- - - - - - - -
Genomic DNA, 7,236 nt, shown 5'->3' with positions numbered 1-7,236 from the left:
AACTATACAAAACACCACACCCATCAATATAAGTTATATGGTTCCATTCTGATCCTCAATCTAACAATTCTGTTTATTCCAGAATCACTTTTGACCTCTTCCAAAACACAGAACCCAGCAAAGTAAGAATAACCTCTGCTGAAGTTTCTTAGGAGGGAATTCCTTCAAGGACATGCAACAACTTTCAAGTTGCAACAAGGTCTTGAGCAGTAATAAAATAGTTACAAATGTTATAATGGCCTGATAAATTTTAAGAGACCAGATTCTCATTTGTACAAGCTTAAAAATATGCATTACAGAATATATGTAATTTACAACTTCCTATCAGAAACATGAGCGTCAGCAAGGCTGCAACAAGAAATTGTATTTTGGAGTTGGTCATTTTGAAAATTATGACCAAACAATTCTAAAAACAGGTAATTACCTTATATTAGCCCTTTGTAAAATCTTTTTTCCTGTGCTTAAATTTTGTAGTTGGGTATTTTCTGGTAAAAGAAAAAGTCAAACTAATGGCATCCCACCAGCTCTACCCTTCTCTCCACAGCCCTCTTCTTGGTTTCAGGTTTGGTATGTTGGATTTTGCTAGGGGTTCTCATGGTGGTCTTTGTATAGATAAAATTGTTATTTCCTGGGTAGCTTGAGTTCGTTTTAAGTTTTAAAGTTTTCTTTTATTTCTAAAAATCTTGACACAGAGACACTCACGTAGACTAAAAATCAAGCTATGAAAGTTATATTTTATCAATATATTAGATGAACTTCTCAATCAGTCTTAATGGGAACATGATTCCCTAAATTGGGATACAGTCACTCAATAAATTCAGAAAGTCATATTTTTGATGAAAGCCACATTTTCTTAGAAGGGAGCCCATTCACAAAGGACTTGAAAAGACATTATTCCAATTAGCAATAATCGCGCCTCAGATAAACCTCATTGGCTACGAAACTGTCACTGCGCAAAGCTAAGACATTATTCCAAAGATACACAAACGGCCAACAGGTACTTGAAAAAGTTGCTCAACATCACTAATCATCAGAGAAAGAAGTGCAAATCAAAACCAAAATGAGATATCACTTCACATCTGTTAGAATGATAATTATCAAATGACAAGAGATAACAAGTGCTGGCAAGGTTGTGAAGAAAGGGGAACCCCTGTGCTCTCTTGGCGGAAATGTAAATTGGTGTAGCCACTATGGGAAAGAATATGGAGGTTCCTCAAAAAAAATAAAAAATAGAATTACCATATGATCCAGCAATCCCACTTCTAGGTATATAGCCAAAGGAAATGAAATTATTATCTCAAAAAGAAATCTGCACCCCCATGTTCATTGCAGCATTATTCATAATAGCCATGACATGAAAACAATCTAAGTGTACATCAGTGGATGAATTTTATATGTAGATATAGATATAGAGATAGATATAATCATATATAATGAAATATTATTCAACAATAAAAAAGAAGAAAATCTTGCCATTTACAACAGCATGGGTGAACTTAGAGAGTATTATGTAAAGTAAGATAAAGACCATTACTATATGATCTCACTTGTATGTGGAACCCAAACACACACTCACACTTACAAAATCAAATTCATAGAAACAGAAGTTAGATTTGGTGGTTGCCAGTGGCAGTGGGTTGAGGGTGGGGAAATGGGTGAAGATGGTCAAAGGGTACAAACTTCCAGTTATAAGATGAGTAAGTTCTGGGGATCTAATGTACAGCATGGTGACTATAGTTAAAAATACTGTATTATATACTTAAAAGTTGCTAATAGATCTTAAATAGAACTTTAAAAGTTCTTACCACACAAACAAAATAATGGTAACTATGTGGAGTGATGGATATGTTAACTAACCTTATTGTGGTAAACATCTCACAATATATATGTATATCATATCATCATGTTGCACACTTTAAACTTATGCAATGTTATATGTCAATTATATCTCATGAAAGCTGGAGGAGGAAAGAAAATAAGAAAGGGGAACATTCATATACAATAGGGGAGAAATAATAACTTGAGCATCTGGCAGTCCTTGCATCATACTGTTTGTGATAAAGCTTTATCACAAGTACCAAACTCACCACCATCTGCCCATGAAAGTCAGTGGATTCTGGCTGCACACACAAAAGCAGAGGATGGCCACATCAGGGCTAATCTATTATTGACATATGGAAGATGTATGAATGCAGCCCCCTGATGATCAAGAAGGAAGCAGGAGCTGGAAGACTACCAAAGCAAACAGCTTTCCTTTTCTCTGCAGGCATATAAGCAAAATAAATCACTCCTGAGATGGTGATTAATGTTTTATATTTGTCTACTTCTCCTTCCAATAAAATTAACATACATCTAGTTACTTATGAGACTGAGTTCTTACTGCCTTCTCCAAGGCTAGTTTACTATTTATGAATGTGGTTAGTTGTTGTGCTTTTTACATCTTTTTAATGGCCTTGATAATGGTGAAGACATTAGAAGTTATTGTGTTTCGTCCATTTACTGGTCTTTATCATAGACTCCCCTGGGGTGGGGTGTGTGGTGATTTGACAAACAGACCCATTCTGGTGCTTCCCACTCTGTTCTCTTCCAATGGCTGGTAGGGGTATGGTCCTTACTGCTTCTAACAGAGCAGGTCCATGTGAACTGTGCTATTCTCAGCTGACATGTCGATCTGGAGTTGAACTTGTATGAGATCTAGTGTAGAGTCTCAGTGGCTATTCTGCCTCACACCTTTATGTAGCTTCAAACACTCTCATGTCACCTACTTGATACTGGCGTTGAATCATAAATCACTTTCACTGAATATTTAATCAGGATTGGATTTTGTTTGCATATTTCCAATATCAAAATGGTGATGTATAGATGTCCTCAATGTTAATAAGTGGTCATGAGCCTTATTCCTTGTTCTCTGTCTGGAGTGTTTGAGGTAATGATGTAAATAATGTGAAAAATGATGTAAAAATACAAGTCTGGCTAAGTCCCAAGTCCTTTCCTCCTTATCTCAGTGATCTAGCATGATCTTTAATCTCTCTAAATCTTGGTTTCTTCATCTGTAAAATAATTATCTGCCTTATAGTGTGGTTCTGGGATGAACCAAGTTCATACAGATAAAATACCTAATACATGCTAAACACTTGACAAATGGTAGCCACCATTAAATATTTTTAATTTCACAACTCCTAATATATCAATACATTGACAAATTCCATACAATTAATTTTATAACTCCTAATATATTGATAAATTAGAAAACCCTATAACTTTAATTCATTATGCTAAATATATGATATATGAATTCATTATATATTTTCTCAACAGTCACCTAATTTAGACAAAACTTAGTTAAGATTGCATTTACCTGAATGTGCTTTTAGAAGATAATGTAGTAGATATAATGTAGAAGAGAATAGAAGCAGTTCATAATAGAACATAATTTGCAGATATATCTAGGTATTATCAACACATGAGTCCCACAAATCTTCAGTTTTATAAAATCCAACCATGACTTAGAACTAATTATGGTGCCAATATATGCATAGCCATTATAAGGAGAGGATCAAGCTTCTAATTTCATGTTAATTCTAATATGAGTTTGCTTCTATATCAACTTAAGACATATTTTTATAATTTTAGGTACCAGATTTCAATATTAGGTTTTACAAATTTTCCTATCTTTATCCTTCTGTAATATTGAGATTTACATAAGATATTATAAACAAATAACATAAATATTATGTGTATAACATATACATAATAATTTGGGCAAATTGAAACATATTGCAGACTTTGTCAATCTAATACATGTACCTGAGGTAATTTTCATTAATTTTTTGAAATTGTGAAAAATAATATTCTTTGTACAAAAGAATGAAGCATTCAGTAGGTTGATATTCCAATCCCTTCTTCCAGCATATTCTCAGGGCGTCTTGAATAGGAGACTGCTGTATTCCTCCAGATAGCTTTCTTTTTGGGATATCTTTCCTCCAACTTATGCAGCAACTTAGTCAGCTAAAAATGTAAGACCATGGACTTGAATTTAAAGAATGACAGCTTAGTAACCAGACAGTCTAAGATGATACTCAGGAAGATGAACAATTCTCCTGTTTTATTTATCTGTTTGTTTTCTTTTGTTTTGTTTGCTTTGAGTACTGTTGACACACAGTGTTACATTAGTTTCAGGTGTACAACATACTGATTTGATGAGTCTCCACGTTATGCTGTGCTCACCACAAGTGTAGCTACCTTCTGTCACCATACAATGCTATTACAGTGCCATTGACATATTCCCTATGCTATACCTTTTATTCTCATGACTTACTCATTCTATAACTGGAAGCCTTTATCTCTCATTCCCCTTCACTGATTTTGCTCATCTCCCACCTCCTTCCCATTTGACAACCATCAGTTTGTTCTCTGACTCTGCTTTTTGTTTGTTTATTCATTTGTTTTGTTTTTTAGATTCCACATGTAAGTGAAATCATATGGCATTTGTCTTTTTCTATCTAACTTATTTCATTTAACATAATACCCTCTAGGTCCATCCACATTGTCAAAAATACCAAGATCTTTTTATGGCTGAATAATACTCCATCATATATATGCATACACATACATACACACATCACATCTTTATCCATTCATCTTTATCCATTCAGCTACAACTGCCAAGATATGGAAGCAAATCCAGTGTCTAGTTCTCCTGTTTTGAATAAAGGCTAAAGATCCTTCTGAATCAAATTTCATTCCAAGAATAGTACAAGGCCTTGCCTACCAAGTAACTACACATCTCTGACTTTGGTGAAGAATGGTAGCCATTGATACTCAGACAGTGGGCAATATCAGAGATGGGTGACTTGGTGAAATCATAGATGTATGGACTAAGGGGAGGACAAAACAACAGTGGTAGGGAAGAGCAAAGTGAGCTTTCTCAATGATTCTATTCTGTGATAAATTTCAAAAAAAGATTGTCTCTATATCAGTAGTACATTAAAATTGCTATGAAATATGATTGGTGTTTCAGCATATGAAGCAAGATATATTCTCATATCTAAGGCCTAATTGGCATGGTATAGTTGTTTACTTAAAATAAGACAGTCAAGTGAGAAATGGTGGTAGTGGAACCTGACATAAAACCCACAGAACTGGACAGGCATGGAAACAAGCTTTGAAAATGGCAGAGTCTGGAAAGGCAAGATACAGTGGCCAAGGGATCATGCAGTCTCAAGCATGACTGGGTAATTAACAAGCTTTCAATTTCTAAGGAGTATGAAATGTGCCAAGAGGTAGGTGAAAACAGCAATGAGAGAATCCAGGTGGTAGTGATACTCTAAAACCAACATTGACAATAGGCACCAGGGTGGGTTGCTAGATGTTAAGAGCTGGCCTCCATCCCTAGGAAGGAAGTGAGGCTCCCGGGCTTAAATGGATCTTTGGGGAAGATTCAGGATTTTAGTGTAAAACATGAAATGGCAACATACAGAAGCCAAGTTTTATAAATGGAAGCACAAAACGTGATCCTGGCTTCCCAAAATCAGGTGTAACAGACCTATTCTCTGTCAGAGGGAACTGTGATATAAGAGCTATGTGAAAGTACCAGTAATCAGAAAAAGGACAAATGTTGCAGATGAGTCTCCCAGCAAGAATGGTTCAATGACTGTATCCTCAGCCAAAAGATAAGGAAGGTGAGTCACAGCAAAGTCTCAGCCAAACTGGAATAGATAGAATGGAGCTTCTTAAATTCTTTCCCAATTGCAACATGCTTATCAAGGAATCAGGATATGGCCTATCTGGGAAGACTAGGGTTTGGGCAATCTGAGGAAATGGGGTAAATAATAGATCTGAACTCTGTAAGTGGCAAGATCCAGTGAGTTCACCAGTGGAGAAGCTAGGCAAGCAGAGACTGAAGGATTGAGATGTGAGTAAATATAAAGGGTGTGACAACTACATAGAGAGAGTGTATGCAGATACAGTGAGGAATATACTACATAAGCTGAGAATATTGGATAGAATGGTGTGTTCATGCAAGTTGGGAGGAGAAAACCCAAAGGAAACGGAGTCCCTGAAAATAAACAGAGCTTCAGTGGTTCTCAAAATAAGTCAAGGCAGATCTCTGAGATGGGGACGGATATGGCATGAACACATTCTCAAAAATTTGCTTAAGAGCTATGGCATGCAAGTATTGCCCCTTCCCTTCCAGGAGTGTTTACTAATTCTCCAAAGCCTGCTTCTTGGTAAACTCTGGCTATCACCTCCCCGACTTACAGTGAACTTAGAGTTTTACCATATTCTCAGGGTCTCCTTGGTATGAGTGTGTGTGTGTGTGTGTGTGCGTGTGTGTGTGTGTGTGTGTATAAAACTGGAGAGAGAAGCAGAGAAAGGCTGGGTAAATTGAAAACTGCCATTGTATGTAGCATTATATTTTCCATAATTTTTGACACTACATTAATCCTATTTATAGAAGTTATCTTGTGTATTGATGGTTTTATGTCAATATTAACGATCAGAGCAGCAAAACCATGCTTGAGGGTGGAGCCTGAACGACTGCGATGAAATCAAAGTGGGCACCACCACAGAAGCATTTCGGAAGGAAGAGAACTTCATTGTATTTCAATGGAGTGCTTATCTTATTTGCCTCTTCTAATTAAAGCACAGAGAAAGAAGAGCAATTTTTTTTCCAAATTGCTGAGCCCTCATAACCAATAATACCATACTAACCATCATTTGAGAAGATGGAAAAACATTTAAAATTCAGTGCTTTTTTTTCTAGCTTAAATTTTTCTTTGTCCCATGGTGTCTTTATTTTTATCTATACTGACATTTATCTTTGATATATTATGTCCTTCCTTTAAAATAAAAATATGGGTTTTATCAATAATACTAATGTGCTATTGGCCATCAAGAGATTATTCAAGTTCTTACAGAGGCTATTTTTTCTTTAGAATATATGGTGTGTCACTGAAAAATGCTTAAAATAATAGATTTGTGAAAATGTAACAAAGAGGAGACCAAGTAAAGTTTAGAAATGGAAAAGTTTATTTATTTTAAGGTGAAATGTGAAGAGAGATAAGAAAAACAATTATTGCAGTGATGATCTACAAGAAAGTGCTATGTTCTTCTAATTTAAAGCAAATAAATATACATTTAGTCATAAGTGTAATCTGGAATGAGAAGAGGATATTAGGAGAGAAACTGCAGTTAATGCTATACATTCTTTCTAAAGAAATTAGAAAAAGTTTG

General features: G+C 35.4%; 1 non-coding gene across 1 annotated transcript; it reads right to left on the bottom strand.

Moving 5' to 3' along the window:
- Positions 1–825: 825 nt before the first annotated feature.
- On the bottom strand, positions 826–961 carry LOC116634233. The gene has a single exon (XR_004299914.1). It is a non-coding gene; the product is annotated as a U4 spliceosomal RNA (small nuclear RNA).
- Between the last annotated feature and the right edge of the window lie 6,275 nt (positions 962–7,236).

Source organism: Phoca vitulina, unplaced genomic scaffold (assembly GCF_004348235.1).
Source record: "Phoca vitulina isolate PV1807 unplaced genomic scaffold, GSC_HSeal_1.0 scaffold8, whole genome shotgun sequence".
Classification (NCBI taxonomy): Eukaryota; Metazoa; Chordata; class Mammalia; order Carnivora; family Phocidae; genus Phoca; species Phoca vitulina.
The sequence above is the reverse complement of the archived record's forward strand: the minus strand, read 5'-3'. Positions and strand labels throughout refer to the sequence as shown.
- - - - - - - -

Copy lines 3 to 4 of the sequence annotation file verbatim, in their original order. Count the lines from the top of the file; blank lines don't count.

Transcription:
General features: G+C 35.4%; 1 non-coding gene across 1 annotated transcript; it reads right to left on the bottom strand.

Moving 5' to 3' along the window: